The UN will send 30 observers to Syria to monitor the country’s situation. Over in Iran, Tehran and the world powers have agreed to meet for more in-depth talks regarding Iran’s nuclear program in May.
Syria purportedly not observing ceasefire agreement
Six observers from the UN’s Department of Peacekeeping Operations (DPKO) landed in Syria yesterday to monitor the country’s ceasefire, with 24 more expected to arrive within the week. Despite having accepted UN special envoy Kofi Annan’s proposal for a ceasefire, which was supposed to have come into effect four days ago, the Syrian government has not withdrawn its forces and heavy weaponry from cities. Instead, Syria’s regime forces have continued their attacks at Homs and other districts.
While activists have reported increased bombing against opposition households within the city, the Syrian government has alleged that their attacks were driven by an increase in the number of “criminal attacks” by terrorist groups since the truce began last Thursday morning.
Western countries and the Syrian opposition have been skeptical that President al-Assad will abide by Mr. Annan’s six-point peace plan, which not only requires a ceasefire but also that the Syrian government begin diplomatic talks with the opposition in near future. UN Secretary General Ban Ki-Moon has reiterated the importance that the “Syrian government should take all measures to keep [a] cessation of violence”.
According to DPKO spokesman Kieran Dwyer, the UN taskforce hopes to “liaise with the government of Syria, the Syrian security forces and begin to reach out to the opposition” so that all parties understand the role of the UN observers. The observers will not only monitor the truce, but will also be supervising the implementation of all aspects of the peace plan. They will have to oversee the release of all detainees and ensure that aid is available to areas which have been badly affected by the violence.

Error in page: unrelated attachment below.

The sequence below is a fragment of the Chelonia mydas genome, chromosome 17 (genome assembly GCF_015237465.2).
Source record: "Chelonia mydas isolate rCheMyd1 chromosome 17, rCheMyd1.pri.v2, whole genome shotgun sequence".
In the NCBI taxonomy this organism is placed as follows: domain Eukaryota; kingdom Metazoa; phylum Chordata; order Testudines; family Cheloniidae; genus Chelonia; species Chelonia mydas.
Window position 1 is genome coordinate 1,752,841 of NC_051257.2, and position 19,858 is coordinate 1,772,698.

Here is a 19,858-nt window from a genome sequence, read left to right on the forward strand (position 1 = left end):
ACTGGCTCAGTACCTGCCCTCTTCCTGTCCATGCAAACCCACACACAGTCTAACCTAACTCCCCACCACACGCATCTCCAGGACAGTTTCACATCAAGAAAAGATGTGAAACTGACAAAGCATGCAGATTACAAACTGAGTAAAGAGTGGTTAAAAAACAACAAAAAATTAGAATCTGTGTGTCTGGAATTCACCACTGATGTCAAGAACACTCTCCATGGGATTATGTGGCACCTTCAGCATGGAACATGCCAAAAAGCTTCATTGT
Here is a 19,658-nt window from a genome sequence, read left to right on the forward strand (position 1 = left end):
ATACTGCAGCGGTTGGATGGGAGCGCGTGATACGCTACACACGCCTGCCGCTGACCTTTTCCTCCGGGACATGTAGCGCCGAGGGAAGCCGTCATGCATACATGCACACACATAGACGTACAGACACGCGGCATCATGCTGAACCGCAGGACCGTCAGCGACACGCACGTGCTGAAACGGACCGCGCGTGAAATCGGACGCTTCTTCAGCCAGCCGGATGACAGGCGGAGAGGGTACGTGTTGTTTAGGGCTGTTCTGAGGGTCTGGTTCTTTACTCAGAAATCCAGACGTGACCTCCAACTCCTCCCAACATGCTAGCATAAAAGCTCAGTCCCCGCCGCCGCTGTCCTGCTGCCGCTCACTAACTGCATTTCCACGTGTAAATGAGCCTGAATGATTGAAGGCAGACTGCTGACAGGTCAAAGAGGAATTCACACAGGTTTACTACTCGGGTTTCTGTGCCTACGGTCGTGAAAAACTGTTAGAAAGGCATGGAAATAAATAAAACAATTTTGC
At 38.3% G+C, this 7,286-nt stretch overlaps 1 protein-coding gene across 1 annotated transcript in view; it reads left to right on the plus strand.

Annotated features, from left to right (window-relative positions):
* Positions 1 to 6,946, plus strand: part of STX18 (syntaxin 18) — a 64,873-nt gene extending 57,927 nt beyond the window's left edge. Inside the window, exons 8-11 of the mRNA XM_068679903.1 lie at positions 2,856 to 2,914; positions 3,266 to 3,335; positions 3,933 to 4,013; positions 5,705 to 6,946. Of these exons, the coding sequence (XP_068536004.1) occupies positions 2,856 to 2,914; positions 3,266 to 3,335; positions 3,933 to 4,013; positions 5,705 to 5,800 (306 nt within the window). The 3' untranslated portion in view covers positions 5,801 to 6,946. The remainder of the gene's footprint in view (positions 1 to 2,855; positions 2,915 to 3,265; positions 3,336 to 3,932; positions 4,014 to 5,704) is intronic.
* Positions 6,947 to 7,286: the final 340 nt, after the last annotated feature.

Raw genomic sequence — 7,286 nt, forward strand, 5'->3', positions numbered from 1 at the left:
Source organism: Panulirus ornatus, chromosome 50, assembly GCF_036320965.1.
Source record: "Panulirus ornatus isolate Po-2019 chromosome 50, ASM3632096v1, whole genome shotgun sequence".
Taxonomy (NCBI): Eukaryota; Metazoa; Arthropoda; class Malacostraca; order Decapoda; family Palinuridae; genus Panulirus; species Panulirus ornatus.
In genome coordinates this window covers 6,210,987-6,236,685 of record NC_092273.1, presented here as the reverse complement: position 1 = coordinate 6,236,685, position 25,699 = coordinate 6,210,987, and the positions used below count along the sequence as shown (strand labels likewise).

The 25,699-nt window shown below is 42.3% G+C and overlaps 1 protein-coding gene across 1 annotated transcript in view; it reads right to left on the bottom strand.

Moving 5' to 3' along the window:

Report: UN truce observers arrive in Syria as shelling continues [New York Times, 16 April 2012]
Report: Shelling in Syria as UN monitors begin mission [Associated Press, 16 April 2012]
Most are apprehensive about Iran nuclear talks
Twice, Iran failed to hold conducive talks with UN’s nuclear watchdog, the International Atomic Energy Agency (IAEA). Despite this, talks with key world powers on Saturday seemed to have ended on a more positive note, with the next meeting set on May 23 in Baghdad. The US, France, Russia, China and Britain, which form the five permanent members of the UN Security Council, are expected to be in attendance.
According to EU foreign policy chief Catherine Ashton, it has already been agreed that “the non-proliferation treaty forms a key basis for what must be serious engagement to ensure all the obligations under the treaty are met by Iran while fully respecting Iran’s right to the peaceful use of nuclear energy”. Ms. Ashton also said that “subsequent meetings will lead to concrete steps toward a comprehensive negotiated solution which restores international confidence in the exclusively peaceful nature of the Iranian nuclear program”.
The negotiations will not be allowed to stretch on indefinitely, however. US President Obama was clear on the fact that the US was “not going to have [the] talks just drag out in a stalling process”. He hinted that more sanctions would be imposed on Iran if it does not take action soon.
Report: Obama says more Iran sanctions coming if talks drag [Reuters, 15 April 2012]
Report: Ashton: Iran nuclear talks ‘constructive and useful’ [CNN, 15 April 2012]